Attachment Theory, Emotional Armor, and Body De-Armoring

Published: Mar 14, 2024 | Revised: Jun 10, 2024
Edited by: Marce Ferreira

Mother who kisses her son

Attachment Theory, pioneered by the psychoanalyst John Bowlby (1907–1990), is a theory about the relationships between humans. An important premise in the theory is that humans have an inborn longing that seeks proximity and care from an attachment figure when in physical and emotional need, which, when found and being given, results in an implanted, deep-rooted sense of security, safety, and acceptance.

In childhood, an attachment figure would be the primary caregiver (commonly a parent or parents), and in adulthood it could be the romantic partner, a family member, or close friend, etc.

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In addition, it’s thought that young children need to develop the above mentioned type of relationship with at least one primary caregiver to have a normal social and emotional development, and as such a secure, reliable, and safe attachment bond and behavior. This is deemed important because it enables the child to safely and securely explore its surroundings and social relationships in the knowledge and feeling that it has a safe “backing.”

In a somatic context, the primary caregiver (or later a partner or close friend, etc.) would typically engage in embodied soothing and comforting actions when the child is in need. Think of rocking, swaddling, holding, touching, caressing, and other types of appropriate bodily contact.

Insecure attachment results from early experiences with negative, absent, or inconsistent physical and/or emotional interpersonal interactions. This can, for instance, occur because of active abuse, neglect, or lack of physical comfort. This again can result in emotional trauma in the child, such as dissociative response patterns (freeze), escapist behavior (flight), or aggression (fight), which may create corresponding tension and rigidness or other psychosomatic patterns developing in the child’s body, manifesting the so-called Emotional Body Armor.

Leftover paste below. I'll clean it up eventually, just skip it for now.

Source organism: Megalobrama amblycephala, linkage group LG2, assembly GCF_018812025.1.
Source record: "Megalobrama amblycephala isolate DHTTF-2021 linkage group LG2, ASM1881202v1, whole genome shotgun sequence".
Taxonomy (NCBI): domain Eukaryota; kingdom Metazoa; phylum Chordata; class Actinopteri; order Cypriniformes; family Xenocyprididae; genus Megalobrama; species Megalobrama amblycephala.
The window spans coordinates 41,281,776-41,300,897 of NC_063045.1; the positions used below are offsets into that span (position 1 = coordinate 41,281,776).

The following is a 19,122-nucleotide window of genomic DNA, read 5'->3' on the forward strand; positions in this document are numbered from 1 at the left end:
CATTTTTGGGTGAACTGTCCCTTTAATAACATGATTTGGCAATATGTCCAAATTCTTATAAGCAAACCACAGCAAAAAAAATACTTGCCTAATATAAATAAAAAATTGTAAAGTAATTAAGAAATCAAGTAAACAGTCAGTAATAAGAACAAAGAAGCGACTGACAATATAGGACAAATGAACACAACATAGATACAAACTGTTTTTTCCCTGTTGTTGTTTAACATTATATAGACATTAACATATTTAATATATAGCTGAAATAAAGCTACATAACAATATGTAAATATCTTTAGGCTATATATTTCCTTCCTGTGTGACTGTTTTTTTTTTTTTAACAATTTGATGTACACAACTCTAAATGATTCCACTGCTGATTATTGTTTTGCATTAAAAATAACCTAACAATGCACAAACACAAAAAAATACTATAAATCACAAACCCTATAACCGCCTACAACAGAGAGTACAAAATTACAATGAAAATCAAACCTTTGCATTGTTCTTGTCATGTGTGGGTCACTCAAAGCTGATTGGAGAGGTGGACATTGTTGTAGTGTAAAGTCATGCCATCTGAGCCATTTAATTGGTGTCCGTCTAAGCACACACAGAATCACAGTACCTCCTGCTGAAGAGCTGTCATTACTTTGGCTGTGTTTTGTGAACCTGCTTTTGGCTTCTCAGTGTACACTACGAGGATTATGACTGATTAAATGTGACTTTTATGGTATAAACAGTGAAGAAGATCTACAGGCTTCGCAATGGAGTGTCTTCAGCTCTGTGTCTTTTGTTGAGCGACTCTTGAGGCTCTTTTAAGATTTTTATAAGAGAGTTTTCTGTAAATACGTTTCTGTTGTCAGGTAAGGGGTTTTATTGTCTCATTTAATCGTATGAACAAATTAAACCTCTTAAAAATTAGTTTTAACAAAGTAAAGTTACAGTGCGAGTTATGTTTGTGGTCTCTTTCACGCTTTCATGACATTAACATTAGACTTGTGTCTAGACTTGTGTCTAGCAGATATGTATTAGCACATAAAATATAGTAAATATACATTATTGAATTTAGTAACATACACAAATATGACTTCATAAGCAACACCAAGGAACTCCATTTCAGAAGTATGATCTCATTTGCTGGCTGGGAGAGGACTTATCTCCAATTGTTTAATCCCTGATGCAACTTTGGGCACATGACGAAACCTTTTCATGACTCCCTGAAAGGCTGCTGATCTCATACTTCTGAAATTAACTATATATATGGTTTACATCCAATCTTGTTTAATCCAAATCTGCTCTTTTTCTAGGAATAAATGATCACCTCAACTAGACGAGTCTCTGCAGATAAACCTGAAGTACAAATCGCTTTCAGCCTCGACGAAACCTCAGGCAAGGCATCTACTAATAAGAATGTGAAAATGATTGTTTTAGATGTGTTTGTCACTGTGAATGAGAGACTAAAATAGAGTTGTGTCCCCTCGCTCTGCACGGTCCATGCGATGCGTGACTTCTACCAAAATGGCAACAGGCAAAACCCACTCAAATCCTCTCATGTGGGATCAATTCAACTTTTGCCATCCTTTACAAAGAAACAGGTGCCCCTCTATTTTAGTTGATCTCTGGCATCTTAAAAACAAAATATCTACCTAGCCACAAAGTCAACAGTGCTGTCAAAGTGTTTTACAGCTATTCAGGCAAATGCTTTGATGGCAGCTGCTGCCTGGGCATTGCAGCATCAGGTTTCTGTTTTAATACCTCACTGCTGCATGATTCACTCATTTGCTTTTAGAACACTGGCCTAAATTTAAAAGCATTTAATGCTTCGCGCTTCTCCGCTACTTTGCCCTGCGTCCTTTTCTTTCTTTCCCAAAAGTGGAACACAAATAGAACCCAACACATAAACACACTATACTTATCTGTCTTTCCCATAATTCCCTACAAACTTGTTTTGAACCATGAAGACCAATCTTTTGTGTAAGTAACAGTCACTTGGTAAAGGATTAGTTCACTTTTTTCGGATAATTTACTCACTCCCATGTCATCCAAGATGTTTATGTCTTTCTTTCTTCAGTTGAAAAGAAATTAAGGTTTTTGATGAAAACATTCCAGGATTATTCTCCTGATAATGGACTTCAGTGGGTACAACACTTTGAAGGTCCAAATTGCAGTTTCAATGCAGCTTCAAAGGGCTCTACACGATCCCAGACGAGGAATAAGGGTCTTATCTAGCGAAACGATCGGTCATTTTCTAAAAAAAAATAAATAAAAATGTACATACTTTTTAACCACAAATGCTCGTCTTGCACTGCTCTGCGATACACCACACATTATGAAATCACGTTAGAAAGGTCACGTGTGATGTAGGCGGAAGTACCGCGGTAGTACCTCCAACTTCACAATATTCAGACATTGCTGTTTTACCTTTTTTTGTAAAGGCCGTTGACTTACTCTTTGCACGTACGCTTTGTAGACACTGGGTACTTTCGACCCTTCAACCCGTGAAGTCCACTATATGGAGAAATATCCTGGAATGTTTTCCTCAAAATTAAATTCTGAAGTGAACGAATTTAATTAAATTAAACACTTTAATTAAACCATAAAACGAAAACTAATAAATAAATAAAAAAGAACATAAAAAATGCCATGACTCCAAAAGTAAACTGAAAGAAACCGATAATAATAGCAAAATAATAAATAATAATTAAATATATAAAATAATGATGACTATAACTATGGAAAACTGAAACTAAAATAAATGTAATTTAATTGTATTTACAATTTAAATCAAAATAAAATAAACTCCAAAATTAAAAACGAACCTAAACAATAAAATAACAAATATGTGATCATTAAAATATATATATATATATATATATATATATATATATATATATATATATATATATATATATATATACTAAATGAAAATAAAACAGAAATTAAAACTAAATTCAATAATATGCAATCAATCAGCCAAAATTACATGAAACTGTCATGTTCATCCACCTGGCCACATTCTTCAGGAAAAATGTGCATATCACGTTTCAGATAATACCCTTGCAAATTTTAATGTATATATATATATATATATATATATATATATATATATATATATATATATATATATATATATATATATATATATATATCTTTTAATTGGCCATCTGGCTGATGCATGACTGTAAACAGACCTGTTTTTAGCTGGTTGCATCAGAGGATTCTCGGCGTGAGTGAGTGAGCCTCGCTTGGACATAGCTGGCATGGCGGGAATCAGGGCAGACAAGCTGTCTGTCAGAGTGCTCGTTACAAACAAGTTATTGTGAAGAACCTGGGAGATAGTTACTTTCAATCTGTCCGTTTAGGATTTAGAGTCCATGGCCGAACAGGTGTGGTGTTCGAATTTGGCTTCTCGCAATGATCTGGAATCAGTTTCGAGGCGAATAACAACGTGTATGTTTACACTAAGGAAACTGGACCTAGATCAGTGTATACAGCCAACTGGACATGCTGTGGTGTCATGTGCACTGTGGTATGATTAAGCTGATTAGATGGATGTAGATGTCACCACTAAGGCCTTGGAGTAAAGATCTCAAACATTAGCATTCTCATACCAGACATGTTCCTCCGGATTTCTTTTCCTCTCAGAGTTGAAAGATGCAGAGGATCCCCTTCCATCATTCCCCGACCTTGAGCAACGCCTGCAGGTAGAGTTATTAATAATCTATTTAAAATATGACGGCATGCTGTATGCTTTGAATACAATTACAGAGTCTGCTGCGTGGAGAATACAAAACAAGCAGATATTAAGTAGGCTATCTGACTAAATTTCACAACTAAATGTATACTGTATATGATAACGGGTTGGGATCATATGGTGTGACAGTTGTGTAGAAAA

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When disruptive childhood experiences have deep emotional impact or occur structurally, the psychological reactions as just mentioned (fight, flight, or freeze) become ingrained and implanted in the child and — according to the psychoanalyst Wilhelm Reich — create a Character Armor with its accompanying Body Armor (Emotional Armor or Muscular Armor). Typically, the “traumatic content” will be repressed, pushing it to the unconscious level.

Mind that the above can also happen later in adult life in engagement with friends, family, romantic or sexual relationships, and not necessarily only in childhood. At any rate, experiencing insecure and unsafe attachments in one’s childhood can have a huge impact on how one later deals and engages in social and romantic relationships. In fact, adults who were insecurely attached in childhood usually have low self-esteem, weak or problematic romantic relationships, feel lonely and sad with life, and don’t have much ability to self-disclose and open-up to others.

In some forms of somatic therapies, the in childhood “missing experiences” are supplied to the patient (client) in order to un-traumatize the individual and recreate feelings of secure and safe attachment. For example, the missing experiences supplied may include physical bodily contact such as touching, holding or caressing, really being open and listening, giving empathy and acceptance, encouragement, among others.

Somatic therapies that work with “missing experiences” will often also include Talk Therapy (Psychotherapy), trauma simulations, mindfulness training, and body awareness exercises in their sessions, and possibly also active Body De-Armoring work through massage, breathwork, somatic exercises, and so on. Examples of these therapies are, for instance, Hakomi Mindful Somatic Psychotherapy and NeuroAffective Touch®.

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